The challenge has been to Subtype the PDAC and desegregate all these PDAC so that we do not bunch up different diseases in the same pool hoping one treatment will treat all of them. This would help us in getting a better statistical significance in future clinical trials. With newer techniques the community has been able to subtype PDAC differently. None of the classification system has been universally accepted thus this field is thus in a stage of exponential growth and promise. The first classification was attempted in 2011. It has been challenged and updated with newer classification coming out more recently in 2015 and 2016.

Collisson in 2011 used Gene expression analysis to subtype it into “classical”, “quasi-mesenchymal (QM)”, and “exocrine-like”. They had used 62 designated gene signatures.

The classical subtype had high expression of adhesion-associated and epithelial genes.
The QM (quasi-mesenchymal) subtype showed high expression of mesenchyme associated genes.
The exocrine-like subtype showed relatively high expression of tumor cell derived digestive enzyme genes. [1].

Moffitt on genetic analysis subtyped it into two tumor subtypes on the basis of two different tissues. “classical” and “basal-like” on the genetic analysis of the ductal cells and “normal” and “activated” on the basis of the stromal cells.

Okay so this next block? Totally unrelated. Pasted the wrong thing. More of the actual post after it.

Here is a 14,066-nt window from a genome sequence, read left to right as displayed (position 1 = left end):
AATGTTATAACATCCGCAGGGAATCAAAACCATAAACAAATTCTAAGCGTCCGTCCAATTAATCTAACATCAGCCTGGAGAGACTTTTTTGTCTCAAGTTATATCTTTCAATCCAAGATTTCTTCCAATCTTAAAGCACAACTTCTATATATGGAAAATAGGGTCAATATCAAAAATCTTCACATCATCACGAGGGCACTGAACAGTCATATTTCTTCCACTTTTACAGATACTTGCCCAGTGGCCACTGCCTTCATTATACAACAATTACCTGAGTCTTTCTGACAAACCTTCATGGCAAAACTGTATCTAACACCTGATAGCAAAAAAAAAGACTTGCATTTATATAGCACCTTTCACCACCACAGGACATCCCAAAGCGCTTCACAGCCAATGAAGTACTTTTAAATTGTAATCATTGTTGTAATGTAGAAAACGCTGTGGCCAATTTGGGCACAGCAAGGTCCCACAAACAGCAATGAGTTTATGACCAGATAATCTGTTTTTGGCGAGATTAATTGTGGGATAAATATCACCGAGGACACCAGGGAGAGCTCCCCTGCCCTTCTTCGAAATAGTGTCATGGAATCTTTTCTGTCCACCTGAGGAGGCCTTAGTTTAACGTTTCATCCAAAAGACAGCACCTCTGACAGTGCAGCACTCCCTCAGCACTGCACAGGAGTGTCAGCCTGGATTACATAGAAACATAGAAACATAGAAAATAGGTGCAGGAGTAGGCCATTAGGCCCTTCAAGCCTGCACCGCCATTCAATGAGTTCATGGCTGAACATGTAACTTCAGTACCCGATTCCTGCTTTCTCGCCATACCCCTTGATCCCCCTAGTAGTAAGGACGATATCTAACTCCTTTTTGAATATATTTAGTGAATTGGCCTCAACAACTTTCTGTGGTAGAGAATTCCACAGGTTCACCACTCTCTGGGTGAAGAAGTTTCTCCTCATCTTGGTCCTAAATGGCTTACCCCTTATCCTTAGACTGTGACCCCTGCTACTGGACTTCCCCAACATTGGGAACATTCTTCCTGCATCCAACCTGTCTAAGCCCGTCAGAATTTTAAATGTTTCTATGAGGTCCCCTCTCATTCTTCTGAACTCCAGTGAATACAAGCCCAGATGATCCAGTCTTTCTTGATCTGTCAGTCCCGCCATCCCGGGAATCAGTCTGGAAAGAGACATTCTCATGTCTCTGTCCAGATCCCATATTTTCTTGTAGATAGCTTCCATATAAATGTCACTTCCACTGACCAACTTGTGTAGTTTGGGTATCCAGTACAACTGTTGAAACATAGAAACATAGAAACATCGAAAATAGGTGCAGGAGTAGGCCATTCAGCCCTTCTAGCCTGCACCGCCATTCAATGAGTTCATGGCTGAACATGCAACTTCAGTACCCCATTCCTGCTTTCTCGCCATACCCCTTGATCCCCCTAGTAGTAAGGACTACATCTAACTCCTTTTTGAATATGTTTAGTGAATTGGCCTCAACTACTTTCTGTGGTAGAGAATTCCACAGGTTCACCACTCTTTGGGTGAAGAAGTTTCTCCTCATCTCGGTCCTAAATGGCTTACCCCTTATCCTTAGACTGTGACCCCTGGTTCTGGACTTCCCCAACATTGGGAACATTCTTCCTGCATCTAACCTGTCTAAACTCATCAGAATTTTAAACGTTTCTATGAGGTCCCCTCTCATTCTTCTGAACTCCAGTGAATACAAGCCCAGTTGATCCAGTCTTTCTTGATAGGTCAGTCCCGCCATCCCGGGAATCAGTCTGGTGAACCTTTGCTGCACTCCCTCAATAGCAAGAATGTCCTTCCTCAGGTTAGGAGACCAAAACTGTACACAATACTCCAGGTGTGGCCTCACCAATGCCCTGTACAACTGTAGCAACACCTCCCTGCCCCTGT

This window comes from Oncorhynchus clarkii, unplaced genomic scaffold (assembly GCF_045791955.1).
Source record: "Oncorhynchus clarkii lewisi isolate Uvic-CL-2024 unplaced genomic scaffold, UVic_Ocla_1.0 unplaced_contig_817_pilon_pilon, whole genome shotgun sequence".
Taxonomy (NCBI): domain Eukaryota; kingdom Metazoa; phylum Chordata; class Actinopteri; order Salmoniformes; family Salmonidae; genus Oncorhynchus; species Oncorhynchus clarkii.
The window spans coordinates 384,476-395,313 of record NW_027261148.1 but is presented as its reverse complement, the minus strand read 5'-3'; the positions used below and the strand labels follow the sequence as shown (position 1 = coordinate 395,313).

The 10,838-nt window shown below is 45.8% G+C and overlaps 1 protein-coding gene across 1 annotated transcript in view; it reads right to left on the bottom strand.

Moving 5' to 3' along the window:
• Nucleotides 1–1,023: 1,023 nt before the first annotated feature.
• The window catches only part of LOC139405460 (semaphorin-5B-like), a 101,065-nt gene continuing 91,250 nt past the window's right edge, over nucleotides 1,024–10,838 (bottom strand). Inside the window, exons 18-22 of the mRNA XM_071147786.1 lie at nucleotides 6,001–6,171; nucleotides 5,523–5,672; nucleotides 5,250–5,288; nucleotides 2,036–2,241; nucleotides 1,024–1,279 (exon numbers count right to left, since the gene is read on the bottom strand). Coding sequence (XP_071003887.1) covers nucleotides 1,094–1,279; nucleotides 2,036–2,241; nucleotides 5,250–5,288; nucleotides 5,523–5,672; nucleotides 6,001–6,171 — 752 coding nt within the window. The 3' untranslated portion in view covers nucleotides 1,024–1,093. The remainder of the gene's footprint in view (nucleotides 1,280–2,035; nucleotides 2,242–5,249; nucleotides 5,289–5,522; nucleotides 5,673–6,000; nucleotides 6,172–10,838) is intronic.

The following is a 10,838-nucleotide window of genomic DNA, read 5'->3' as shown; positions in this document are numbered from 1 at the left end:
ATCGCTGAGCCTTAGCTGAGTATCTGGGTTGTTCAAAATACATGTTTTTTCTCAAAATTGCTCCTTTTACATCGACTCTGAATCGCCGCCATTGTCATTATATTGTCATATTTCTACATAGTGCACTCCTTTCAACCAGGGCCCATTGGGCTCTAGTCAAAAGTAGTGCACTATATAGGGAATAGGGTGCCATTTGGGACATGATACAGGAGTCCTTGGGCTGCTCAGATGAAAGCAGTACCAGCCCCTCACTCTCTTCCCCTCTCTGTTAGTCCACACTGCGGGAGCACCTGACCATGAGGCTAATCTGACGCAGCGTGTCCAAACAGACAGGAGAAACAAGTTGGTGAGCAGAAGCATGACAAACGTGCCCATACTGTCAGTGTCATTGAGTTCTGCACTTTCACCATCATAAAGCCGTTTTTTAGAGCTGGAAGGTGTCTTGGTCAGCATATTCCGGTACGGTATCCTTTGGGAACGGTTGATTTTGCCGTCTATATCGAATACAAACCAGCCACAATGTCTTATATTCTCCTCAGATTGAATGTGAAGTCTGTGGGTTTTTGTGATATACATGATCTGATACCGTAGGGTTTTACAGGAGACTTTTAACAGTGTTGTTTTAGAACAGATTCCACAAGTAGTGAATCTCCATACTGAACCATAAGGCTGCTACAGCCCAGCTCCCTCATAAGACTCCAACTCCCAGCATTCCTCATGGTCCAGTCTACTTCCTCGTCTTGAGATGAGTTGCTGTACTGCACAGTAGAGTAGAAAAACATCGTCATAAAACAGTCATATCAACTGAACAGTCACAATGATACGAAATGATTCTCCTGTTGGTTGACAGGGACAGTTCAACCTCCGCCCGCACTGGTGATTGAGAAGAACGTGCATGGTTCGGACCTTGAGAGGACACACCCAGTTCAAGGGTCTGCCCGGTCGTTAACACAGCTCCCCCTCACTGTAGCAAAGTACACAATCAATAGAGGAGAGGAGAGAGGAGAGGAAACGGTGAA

The Classical subtype fared better clinically than the “basal- like”. The team also studied the stromal cells of PDAC and subtyped the tumor in to “normal” and “activated” stromal subtypes. Patients with activated stromal subtype had a worse prognosis [2].

Bailey identified 32 genes that are consistently mutated in pancreatic tumors. On analysis of gene activity it revealed four distinct subtypes of PDAC “Squamous; “Pancreatic progenitor “immunogenic” and “aberrantly differentiated endocrine exocrine (ADEX)”.

Squamous tumors had p53 mutations among others and were found to have a poor prognosis.

Pancreatic progenitor tumors had aberrant expression of genes involved in early pancreatic development.

ADEX tumors had aberrant activity of genes involved in KRAS activation, exocrine, and endocrine differentiation.

Immunogenic tumors had aberrant activity in genes regulating immune pathways [3].

Conclusion

In this data driven era it would not be scientifically prudent for academician and clinicians to put all kinds of PDAC in the same limb of a clinical trial. For Academician it would only surmount to bias and achieving statistical significance very difficult, while for clinicians we would be knowingly giving a placebo drug to a vast number of patients. Therefore it’s wise to follow and grow the growing field of Subtyping the Pancreatic Ductal Adenocarcinoma.

References

  1. Collisson EA, Sadanandam A, Olson P, Gibb WJ, Truitt M, et al. (2011) Subtypes of pancreatic ductal adenocarcinoma and their differing responses to therapy. Nat Med 17(4): 500-503.
  2.  Moffitt RA, Marayati R, Flate EL, Volmar KE, Herrera Loeza SG, et al. (2015) Virtual microdissection identifies distinct tumor- and stroma-specific subtypes of pancreatic ductal adenocarcinoma. Nat Genet 47(10): 1168-1178.
  3. Bailey P, Chang DK, Nones K, Johns AL, Patch AM, et al. (2016) Genomic analyses identify molecular subtypes of pancreatic cancer. Nature 531(7592): 47-52.